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Journal of Comparative Physiology B

, Volume 182, Issue 1, pp 91–100 | Cite as

A radical approach to beating hypoxia: depressed free radical release from heart fibres of the hypoxia-tolerant epaulette shark (Hemiscyllum ocellatum)

  • Anthony J. R. Hickey
  • Gillian M. C. Renshaw
  • Ben Speers-Roesch
  • Jeffrey G. Richards
  • Yuxiang Wang
  • Anthony P. Farrell
  • Colin J. Brauner
Original Paper

Abstract

Hypoxia and warm ischemia are primary concerns in ischemic heart disease and transplant and trauma. Hypoxia impacts tissue ATP supply and can induce mitochondrial dysfunction that elevates reactive species release. The epaulette shark, Hemiscyllum ocellatum, is remarkably tolerant of severe hypoxia at temperatures up to 34°C, and therefore provides a valuable model to study warm hypoxia tolerance. Mitochondrial function was tested in saponin permeabilised ventricle fibres using high-resolution respirometry coupled with purpose-built fluorospectrometers. Ventricular mitochondrial function, stability and reactive species production of the epaulette shark was compared with that of the hypoxia-sensitive shovelnose ray, Aptychotrema rostrata. Fibres were prepared from each species acclimated to normoxic water conditions, or following a 2 h, acute hypoxic exposure at levels representing 40% of each species’ critical oxygen tension. Although mitochondrial respiratory fluxes for normoxia-acclimated animals were similar for both species, reactive species production in the epaulette shark was approximately half that of the shovelnose ray under normoxic conditions, even when normalised to tissue oxidative phosphorylation flux. The hypoxia-sensitive shovelnose ray halved oxidative phosphorylation flux and cytochrome c oxidase flux was depressed by 34% following hypoxic stress. In contrast, oxidative phosphorylation flux of the epaulette shark ventricular fibres isolated from acute hypoxia exposed the animals remained similar to those from normoxia-acclimated animals. However, uncoupling of respiration revealed depressed electron transport systems in both species following hypoxia exposure. Overall, the epaulette shark ventricular mitochondria showed greater oxidative phosphorylation stability and lower reactive species outputs with hypoxic exposure, and this may protect cardiac bioenergetic function in hypoxic tropical waters.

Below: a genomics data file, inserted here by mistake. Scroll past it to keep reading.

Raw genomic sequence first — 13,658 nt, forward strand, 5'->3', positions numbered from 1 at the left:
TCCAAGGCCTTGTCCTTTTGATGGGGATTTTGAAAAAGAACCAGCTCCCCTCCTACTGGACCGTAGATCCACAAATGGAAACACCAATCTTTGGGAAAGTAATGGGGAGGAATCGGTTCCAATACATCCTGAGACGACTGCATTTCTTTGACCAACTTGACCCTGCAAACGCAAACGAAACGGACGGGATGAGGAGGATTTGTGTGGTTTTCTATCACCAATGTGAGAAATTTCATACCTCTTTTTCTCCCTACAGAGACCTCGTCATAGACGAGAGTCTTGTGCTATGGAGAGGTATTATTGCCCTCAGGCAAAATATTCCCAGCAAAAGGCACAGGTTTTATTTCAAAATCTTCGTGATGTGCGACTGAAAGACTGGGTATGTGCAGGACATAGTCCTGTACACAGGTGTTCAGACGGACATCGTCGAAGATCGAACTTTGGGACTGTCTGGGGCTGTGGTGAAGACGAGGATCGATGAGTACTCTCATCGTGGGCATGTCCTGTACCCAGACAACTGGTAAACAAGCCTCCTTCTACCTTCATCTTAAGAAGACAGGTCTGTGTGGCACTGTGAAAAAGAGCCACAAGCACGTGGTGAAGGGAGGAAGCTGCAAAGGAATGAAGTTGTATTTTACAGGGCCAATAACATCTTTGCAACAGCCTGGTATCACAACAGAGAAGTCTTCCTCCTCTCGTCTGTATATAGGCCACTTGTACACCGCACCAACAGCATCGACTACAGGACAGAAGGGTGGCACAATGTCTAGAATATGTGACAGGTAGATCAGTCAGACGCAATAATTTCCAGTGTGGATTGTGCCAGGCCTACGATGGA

Keywords

Mitochondria Hypoxia tolerance Shark 

Abbreviations

CI

Complex I

CII

Complex II

CCO

Cytochrome c oxidase

ETS

Electron Transport System

OXP

Oxidative phosphorylation system

NO

Nitric oxide

RCR

Respiratory control ratio

RS

Reactive species

%RS/O2

The percentage of reactive species relative to oxygen consumed

Notes

Acknowledgments

This research was supported by Natural Science and Engineering Research Council Discovery grants to JGR, YW, APF and CJB. CJB was supported by a Killam Faculty Research Fellowship. AJRH was supported by the University of Auckland Early Career Excellence Award. BS-R was supported by a Journal of Experimental Biology Travelling Fellowship from the Company of Biologists, a Comparative Physiology and Biochemistry Student Research Grant from the Canadian Society of Zoologists, and a Graduate Travel Award from the Department of Zoology, University of British Columbia. We thank Kevin and Kathy Townsend at the Moreton Bay Research Station for all their efforts during our stay.

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Copyright information

© Springer-Verlag 2011

Authors and Affiliations

  • Anthony J. R. Hickey
    • 1
  • Gillian M. C. Renshaw
    • 2
  • Ben Speers-Roesch
    • 3
  • Jeffrey G. Richards
    • 3
  • Yuxiang Wang
    • 4
  • Anthony P. Farrell
    • 3
    • 5
  • Colin J. Brauner
    • 3
  1. 1.School of Biological SciencesThe University of AucklandAucklandNew Zealand
  2. 2.Hypoxia and Ischemia Research Unit, School of Physiotherapy and Exercise ScienceGriffith UniversityBrisbaneAustralia
  3. 3.Department of ZoologyUniversity of British ColumbiaVancouverCanada
  4. 4.Department of BiologyQueens UniversityKingstonCanada
  5. 5.Faculty of Land and Food SystemsUniversity of British ColumbiaVancouverCanada

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